Tuesday, April 21, 2009

The Bull at Oachira

A family wedding brought me and the kids to the little town of Oachira in Kerala. While the bride dazzled down the aisle and went in for the third change of sari, I was whisked away by some aunts to the “Parabrahma” temple nearby.

It’s the first time I have ever been asked to worship a tree. No idols, no stone temple structure…just a huge tree with branches that look much like the horns of a Bull. The priest explains that the Bull is worshipped here and I see many well fed decorated ones walk around majestically as people bow to them and touch their forehead.

Reminded me of my school history lessons where we had to trace the progress of early man. “Early man prayed to forces of nature.” I had written. “He prayed to the trees and thunder and rain because he didn’t understand them.” said my teacher.

How wrong she was! He prayed to them because he understood them…so well. There is nothing more beautiful than a resplendent, verdant tree over 100 years old, its leaves whispering a secret you cannot understand. There is nothing more beautiful than old drums playing in the distance as a Bull walks by with his eyes fixed on you but with no trace of menace. A man nearby sits on one side of a giant weighing scale and prays with eyes closed as dozens of bananas are placed on the other side until the balance lifts in the air and steadies itself. Chants go up in the air as his promise to the God has been fulfilled.

The atmosphere is almost surreal. It is so far removed from the reality that I live in yet I cannot help but marvel at the simplicity of it all. I look ridiculously out of place in my sequined georgette sari, nevertheless I kneel down and pray. I prayed that the energy and beauty of this place would never tarnish, and I prayed that more people would find God in a tree.

9 comments:

  1. Very moving Nandini! I recently heard a talk about the story of Kannappa ( you may remember it from Amar Chitra Katha). He was able to open up innocently to an object and when he did that even the object responded back. Somehow in India (an am sure in Africa and among Aboriginals in Australia), we have the tradition of seeing divinity even in simple/common objects.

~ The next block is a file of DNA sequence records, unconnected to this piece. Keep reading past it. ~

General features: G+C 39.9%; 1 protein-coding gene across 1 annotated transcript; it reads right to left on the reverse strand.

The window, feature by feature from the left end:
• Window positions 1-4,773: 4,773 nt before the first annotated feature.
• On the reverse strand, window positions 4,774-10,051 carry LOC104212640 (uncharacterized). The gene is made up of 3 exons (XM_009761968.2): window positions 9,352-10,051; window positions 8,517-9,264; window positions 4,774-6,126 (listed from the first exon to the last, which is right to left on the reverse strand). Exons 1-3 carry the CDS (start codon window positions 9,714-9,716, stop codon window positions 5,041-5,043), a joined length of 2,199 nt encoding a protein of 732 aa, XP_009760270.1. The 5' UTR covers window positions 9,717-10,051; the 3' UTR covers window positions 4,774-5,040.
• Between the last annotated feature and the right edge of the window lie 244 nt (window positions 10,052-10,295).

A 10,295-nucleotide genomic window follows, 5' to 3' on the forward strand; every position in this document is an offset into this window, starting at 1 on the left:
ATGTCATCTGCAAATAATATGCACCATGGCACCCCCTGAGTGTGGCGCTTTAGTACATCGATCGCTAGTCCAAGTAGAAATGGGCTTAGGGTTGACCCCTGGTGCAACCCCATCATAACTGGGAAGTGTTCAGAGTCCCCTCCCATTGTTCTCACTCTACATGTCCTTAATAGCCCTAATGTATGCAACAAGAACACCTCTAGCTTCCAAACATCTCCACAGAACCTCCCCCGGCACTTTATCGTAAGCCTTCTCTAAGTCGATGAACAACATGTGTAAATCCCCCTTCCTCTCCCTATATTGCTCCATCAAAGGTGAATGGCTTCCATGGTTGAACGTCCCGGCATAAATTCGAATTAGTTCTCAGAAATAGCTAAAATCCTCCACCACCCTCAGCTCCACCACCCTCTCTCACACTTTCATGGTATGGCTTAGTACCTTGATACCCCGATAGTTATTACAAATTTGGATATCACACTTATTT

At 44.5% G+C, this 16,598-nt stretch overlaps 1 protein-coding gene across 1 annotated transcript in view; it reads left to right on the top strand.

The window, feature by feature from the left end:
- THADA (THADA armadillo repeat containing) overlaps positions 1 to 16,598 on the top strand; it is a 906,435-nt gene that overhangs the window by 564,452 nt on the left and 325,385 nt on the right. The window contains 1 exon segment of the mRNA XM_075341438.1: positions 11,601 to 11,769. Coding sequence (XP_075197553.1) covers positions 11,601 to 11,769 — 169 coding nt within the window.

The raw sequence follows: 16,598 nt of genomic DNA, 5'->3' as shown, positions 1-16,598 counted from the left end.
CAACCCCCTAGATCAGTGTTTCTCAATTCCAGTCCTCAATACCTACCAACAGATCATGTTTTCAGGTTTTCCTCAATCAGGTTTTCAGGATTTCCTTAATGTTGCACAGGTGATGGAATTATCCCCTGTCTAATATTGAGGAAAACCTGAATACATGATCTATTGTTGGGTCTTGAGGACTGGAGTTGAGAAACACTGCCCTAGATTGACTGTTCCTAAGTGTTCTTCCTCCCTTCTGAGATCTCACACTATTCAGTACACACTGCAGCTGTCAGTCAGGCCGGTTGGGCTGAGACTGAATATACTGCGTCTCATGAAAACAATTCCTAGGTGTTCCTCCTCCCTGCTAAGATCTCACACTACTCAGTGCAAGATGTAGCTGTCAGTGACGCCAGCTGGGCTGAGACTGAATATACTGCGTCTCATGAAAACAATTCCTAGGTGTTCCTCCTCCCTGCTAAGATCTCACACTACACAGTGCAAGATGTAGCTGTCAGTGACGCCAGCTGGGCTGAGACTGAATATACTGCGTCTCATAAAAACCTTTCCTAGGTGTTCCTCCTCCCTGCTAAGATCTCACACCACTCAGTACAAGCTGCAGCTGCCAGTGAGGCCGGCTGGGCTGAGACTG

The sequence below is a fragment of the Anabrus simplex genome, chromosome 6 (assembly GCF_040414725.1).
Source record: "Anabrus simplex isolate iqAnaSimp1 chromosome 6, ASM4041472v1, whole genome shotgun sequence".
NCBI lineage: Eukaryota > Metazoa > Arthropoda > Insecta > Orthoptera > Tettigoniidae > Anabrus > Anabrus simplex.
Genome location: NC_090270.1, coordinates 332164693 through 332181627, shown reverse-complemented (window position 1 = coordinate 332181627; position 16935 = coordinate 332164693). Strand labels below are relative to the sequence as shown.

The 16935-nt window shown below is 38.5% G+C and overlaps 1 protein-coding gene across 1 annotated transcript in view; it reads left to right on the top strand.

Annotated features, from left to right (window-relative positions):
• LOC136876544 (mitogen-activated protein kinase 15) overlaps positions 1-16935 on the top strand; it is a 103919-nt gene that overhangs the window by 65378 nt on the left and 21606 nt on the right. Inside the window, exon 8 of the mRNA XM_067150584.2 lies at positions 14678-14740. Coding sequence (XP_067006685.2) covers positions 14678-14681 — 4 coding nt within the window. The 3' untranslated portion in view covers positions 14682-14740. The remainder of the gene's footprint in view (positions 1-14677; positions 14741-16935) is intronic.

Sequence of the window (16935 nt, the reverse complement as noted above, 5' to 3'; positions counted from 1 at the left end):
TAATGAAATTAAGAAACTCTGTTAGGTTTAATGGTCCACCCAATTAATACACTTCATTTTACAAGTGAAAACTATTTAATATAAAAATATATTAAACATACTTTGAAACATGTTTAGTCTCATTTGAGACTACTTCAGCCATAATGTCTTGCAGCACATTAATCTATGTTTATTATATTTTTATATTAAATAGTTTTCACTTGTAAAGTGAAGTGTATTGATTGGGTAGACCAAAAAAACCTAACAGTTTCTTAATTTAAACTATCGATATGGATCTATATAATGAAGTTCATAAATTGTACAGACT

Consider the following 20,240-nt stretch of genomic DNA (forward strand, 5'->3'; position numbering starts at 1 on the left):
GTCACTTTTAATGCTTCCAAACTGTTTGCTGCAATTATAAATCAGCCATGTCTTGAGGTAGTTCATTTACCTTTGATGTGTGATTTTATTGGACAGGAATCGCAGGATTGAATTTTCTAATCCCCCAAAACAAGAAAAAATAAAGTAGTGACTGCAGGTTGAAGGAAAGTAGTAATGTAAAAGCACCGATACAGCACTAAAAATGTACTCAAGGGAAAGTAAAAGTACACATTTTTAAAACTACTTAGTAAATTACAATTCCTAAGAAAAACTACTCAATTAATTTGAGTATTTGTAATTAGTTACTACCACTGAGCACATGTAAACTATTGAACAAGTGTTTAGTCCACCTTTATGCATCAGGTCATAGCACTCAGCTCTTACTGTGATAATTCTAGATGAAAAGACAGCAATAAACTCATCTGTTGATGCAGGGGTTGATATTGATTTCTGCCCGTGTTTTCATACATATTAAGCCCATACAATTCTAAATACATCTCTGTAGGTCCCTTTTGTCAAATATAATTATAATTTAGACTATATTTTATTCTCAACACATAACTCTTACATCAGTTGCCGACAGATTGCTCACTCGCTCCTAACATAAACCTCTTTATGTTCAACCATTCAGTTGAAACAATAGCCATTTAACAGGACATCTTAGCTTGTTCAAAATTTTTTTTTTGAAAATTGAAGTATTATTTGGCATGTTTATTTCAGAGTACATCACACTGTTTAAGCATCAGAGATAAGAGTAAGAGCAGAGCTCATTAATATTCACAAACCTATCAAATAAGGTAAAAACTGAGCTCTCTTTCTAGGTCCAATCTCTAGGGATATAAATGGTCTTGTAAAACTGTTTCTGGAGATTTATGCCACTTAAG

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  2. so true, radhika. I hope our cultures never lose this. though I sometimes feel we are just not conscious of what we are doing. I doubt if many of the people at the temple even realised the beauty of their worship. Things are so mechanical nowadays. You should have seen the wonder on the faces of my kids :) its the most 'enjoyable' temple they have been too.

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  3. Beautiful! You MUST write a book. You will write a book, its all there.

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  4. Beautiful! You must write a book! You will write a book, it's all been there inside you all these years.

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  5. Nandini...you write so effortlessly ya..i look forward to ur posts..
    :-)

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  6. thanks m'dear! I look forward to seeing you!! when are you in India next??

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  7. Whoa! You seem to be 1 among a rarity. I love this intention of yours. I'd long back posted 1 post on da same.... bt i'm inspired by your static spirit. Good work!

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  8. Whoa! You are 1 among a rarity. I'd just, long back once postd on the same lines'GREENERY'. But now m inspired and awakend by ya static spirit. Keep up the good work!

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